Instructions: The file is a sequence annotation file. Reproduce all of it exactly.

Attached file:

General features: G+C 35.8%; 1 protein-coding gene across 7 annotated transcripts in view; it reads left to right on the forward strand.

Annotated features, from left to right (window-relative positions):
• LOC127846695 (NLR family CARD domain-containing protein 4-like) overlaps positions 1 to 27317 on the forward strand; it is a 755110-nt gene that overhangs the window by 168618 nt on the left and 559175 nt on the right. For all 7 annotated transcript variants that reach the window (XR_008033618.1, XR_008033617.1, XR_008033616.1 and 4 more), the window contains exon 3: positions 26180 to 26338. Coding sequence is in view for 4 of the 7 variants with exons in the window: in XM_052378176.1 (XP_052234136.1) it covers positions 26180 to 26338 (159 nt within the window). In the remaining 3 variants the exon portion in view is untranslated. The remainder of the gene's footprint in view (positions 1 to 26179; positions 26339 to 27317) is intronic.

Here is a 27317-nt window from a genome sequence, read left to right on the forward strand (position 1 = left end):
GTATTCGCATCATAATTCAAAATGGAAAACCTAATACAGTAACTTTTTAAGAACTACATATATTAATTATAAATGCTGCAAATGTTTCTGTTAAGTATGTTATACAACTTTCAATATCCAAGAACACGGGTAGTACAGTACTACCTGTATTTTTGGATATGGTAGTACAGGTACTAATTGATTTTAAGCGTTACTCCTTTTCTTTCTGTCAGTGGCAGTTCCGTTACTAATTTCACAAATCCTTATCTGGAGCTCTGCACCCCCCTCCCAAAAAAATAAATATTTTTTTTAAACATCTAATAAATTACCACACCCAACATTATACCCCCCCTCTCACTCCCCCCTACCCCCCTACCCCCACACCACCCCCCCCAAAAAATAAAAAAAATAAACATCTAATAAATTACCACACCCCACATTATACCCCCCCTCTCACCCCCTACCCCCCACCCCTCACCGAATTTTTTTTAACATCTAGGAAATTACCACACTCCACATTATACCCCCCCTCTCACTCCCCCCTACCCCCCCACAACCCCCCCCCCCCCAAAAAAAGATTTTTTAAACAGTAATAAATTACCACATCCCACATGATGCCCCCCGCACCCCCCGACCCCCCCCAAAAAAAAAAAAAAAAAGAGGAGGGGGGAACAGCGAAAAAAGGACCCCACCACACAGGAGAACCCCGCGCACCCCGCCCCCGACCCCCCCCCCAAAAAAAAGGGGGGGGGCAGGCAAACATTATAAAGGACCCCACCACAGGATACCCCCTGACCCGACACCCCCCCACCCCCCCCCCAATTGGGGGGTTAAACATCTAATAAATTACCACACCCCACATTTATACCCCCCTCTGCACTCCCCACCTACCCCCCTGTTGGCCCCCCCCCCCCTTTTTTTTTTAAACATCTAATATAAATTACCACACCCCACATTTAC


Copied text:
General features: G+C 35.8%; 1 protein-coding gene across 7 annotated transcripts in view; it reads left to right on the forward strand.

Annotated features, from left to right (window-relative positions):
• LOC127846695 (NLR family CARD domain-containing protein 4-like) overlaps positions 1 to 27317 on the forward strand; it is a 755110-nt gene that overhangs the window by 168618 nt on the left and 559175 nt on the right. For all 7 annotated transcript variants that reach the window (XR_008033618.1, XR_008033617.1, XR_008033616.1 and 4 more), the window contains exon 3: positions 26180 to 26338. Coding sequence is in view for 4 of the 7 variants with exons in the window: in XM_052378176.1 (XP_052234136.1) it covers positions 26180 to 26338 (159 nt within the window). In the remaining 3 variants the exon portion in view is untranslated. The remainder of the gene's footprint in view (positions 1 to 26179; positions 26339 to 27317) is intronic.

Here is a 27317-nt window from a genome sequence, read left to right on the forward strand (position 1 = left end):
GTATTCGCATCATAATTCAAAATGGAAAACCTAATACAGTAACTTTTTAAGAACTACATATATTAATTATAAATGCTGCAAATGTTTCTGTTAAGTATGTTATACAACTTTCAATATCCAAGAACACGGGTAGTACAGTACTACCTGTATTTTTGGATATGGTAGTACAGGTACTAATTGATTTTAAGCGTTACTCCTTTTCTTTCTGTCAGTGGCAGTTCCGTTACTAATTTCACAAATCCTTATCTGGAGCTCTGCACCCCCCTCCCAAAAAAATAAATATTTTTTTTAAACATCTAATAAATTACCACACCCAACATTATACCCCCCCTCTCACTCCCCCCTACCCCCCTACCCCCACACCACCCCCCCCAAAAAATAAAAAAAATAAACATCTAATAAATTACCACACCCCACATTATACCCCCCCTCTCACCCCCTACCCCCCACCCCTCACCGAATTTTTTTTAACATCTAGGAAATTACCACACTCCACATTATACCCCCCCTCTCACTCCCCCCTACCCCCCCACAACCCCCCCCCCCCCAAAAAAAGATTTTTTAAACAGTAATAAATTACCACATCCCACATGATGCCCCCCGCACCCCCCGACCCCCCCCAAAAAAAAAAAAAAAAAGAGGAGGGGGGAACAGCGAAAAAAGGACCCCACCACACAGGAGAACCCCGCGCACCCCGCCCCCGACCCCCCCCCCAAAAAAAAGGGGGGGGGCAGGCAAACATTATAAAGGACCCCACCACAGGATACCCCCTGACCCGACACCCCCCCACCCCCCCCCCAATTGGGGGGTTAAACATCTAATAAATTACCACACCCCACATTTATACCCCCCTCTGCACTCCCCACCTACCCCCCTGTTGGCCCCCCCCCCCCTTTTTTTTTTAAACATCTAATATAAATTACCACACCCCACATTTAC